The Philippines has experienced shortage in supply of onions, a staple ingredient in many local and international dishes, pushing its prices high as local yields remain low and suspected import cartels control supply in the country, earning derision from high-ranking officials of the Department of Agriculture.
Onions are grown in certain regions in the Philippines — notably North Cotabato, Southern Leyte, Nueva Ecija, Isabela, Ilocos Norte and Mindoro where Vietnam’s VietGrow will setup demo farms — but should be adaptable for planting within the Philippine agricultural lands, often blessed with plenty of sunshine.
Traditionally, farmers in the Philippines can only harvest onions once a year, unlike Vietnam’s three.
According to the Department of Agriculture, production cost per hectare is estimated at P250,000 which will include fertilizers and farm development. Advanced methods of planting, better environment and seed quality is expected to increase yield between 12 to 15 metric tons per hectare. At a farm gate price of P60 per kilo will earn the farmer between P720,000 and P900,000 and a net profit of P470,000 to P650,000 per harvest.
How to plant onion
- Barren lands are ideal locations for planting onions as each bulb is not shaded by other plants.
- Nitrogen is a major part of chlorophyll and the green color of plants, and ideal soil for planting onion is rich in nitrogen, well-drained and loose which allows unrestrained development of onion bulbs.
- Onion bulbs are heavy feeders so it is important that they be cultivated in well-nourished soil. Soil can be nurtured with manure/natural fertilizer before planting season. During planting time, you may supplement soil nutrients with nitrogen fertilizer, and side dress every few weeks until bulb development begins.
- For sets plants or transplanted onions, plant the smaller sets 1 inch deep with 4 to 5 inches gap between each plant and in rows 12 to 18 inches apart.
- Onions are root crops but as a planter, you should think of them as a leaf crop. This means planting onions should not be buried more than one inch under the soil. Doing so will restrict bulb growth.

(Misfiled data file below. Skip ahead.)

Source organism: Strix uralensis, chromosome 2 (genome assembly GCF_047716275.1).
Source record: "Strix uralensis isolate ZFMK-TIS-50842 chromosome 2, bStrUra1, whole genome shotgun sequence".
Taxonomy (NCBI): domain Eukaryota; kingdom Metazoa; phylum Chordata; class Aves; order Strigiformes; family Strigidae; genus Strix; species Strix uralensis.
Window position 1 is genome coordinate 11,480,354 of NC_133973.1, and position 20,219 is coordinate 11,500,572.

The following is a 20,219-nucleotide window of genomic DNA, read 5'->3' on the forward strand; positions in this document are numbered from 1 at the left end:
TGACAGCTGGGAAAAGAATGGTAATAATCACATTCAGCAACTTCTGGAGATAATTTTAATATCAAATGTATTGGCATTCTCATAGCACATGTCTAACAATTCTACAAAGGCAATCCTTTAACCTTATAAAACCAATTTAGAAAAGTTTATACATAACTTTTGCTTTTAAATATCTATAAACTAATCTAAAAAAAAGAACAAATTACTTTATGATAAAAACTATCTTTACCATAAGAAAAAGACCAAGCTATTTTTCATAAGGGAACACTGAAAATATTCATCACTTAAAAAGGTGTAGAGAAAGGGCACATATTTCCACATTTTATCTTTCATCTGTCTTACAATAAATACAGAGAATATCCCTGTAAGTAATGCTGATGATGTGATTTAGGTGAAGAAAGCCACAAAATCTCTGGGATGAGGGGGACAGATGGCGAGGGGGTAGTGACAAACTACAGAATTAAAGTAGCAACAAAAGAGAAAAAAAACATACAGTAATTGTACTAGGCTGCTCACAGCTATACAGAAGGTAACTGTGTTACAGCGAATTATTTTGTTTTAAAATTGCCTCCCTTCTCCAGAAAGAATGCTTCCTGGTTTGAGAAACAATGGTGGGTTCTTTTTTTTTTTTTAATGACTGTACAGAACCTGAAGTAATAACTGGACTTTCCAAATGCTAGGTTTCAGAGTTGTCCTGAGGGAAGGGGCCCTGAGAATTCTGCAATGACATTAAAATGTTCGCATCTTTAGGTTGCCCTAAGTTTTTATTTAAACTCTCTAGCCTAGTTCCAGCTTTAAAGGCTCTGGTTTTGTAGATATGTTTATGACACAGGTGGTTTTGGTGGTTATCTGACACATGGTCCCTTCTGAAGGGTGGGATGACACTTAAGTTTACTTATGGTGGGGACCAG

- Crop rotation with fellow root crops such as garlic, potato, shallot and radish bodes well for onion.
Care of planted onion
- Every few weeks after planting, apply nitrogen fertilizer to enhance big bulbs. However, when onions start bulbing process, stop fertilizing. Also avoid putting back soil around the onions; the bulb needs to emerge above the ground.
- If mulch is used to retain soil moisture and prevent erosion, planted onions do not need consistent watering. About one inch of water — including rainwater if available — should be enough. Water more often during drought conditions.
- Mulch, which can be grass clippings, hay, leaves or shredded tree bark, also helps in regulating soil temperature and stifle growth of weeds that steal soil nutrients.
- Onion bolting is when the plant starts to show flower stalk. This could be because of heat and dry conditions. At such time, cut or pull the onion as when it starts to “bolt”, they are done and ripe for consumption.
How to protect onion from pests and diseases
Unfortunately onions are also vulnerable to pests and diseases. Foliar diseases and bulb rots, such as slimy or ‘sour’ outer scales, is a bacterial disease that significantly reduces onion bulb quality. Pests that feed on onion include nematodes, stem and bulb eelworm, thirps and onion fly or maggot. Also frequent culprits are fungal diseases such as neck rot, mildew, rust and leaf rot.
- Get your seed supplies from a source that is certified as disease-free.
- Discard extra organic debris and culls promptly. Good sanitation around the crop helps keep disease pathogen out of the planting area
- Stop nitrogen fertilization after mid-season as nitrogen fertilizer delays bulb development and gives ample time for diseases to infest the crop.
- Discard culls and other organic debris promptly. Fungi overwinter in debris left in the garden, and this includes onion plant matter that you till into the soil. Good sanitation helps keep disease pathogens out of the garden.
- Ensure that you don’t cut any part of the bulb or foliage during routine cleanup. Small cuts can create entry point for diseases.
- Pull and discard diseased bulbs. Disease spores can spread by wind and by water splashing soil onto the plant. The spores also travel from plant to plant on your hands, clothing and tools.
Onion harvesting and storage tips
- An indication that onions are mature is when their tops become yellow and start to fall over. Bending the tops down or even stomping on them speeds up the final ripening process.
- Loosen up the surrounding soil to encourage drying, and turn them up to cure on dry ground after a few days. While digging surrounding soil, make sure not to hit the crop as slightest bruise causes rotting.
- It’s time to pull out the onions when the tops turn brown in color.
- Allow onions to dry for several weeks in an open screen off the ground before storing them in a cellar.
- When dry, store onions at a room temperature between 4 and 10C in braids. In case you are not aware yet, do not store onions together with potatoes.